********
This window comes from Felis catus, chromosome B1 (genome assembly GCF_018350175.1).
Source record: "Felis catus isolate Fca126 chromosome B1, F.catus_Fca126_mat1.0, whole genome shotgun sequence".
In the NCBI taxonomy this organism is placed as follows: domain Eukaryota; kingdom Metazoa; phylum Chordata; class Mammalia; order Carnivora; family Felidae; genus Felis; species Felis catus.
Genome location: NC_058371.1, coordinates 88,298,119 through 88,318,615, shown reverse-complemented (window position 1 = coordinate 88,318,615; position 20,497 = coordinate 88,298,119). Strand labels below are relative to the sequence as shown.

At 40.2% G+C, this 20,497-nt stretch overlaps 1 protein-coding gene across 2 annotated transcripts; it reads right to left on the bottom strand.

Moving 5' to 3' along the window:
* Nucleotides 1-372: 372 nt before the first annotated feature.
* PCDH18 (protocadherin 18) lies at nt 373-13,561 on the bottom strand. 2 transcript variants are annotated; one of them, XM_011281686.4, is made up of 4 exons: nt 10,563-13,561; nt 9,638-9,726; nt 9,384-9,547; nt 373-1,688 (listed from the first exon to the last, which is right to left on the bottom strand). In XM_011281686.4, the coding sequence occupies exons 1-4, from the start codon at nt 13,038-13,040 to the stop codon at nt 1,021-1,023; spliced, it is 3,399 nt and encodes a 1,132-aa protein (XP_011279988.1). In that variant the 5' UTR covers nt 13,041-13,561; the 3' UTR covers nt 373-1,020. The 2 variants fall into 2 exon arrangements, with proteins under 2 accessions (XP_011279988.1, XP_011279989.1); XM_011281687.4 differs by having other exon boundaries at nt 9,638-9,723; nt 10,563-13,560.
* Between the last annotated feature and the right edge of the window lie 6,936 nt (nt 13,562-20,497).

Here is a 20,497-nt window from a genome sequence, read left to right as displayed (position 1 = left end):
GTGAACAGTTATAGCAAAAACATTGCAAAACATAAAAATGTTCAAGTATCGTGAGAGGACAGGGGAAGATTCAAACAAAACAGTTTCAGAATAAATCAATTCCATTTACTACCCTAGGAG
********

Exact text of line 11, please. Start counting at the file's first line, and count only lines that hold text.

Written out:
GTGAACAGTTATAGCAAAAACATTGCAAAACATAAAAATGTTCAAGTATCGTGAGAGGACAGGGGAAGATTCAAACAAAACAGTTTCAGAATAAATCAATTCCATTTACTACCCTAGGAG